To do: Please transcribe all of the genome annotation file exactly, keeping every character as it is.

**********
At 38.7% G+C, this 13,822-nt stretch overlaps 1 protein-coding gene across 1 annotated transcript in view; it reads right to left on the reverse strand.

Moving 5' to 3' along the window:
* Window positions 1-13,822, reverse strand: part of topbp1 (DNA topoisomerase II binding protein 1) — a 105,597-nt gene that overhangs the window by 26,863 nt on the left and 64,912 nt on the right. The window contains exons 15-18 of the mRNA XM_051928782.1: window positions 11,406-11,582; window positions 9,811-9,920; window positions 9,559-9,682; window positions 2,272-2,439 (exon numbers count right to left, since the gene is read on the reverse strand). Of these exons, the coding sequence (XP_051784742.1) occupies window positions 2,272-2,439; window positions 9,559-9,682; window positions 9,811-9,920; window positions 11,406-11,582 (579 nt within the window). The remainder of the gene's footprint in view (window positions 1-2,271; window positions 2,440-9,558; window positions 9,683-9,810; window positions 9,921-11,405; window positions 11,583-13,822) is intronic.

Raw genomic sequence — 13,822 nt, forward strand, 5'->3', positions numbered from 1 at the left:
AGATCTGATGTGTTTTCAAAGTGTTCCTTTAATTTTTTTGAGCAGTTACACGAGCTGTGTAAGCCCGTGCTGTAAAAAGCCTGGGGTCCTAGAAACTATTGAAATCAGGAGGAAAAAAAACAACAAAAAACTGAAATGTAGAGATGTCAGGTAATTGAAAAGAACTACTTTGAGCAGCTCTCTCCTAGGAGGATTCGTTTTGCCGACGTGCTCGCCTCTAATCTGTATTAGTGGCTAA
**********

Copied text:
At 38.7% G+C, this 13,822-nt stretch overlaps 1 protein-coding gene across 1 annotated transcript in view; it reads right to left on the reverse strand.

Moving 5' to 3' along the window:
* Window positions 1-13,822, reverse strand: part of topbp1 (DNA topoisomerase II binding protein 1) — a 105,597-nt gene that overhangs the window by 26,863 nt on the left and 64,912 nt on the right. The window contains exons 15-18 of the mRNA XM_051928782.1: window positions 11,406-11,582; window positions 9,811-9,920; window positions 9,559-9,682; window positions 2,272-2,439 (exon numbers count right to left, since the gene is read on the reverse strand). Of these exons, the coding sequence (XP_051784742.1) occupies window positions 2,272-2,439; window positions 9,559-9,682; window positions 9,811-9,920; window positions 11,406-11,582 (579 nt within the window). The remainder of the gene's footprint in view (window positions 1-2,271; window positions 2,440-9,558; window positions 9,683-9,810; window positions 9,921-11,405; window positions 11,583-13,822) is intronic.

Raw genomic sequence — 13,822 nt, forward strand, 5'->3', positions numbered from 1 at the left:
AGATCTGATGTGTTTTCAAAGTGTTCCTTTAATTTTTTTGAGCAGTTACACGAGCTGTGTAAGCCCGTGCTGTAAAAAGCCTGGGGTCCTAGAAACTATTGAAATCAGGAGGAAAAAAAACAACAAAAAACTGAAATGTAGAGATGTCAGGTAATTGAAAAGAACTACTTTGAGCAGCTCTCTCCTAGGAGGATTCGTTTTGCCGACGTGCTCGCCTCTAATCTGTATTAGTGGCTAA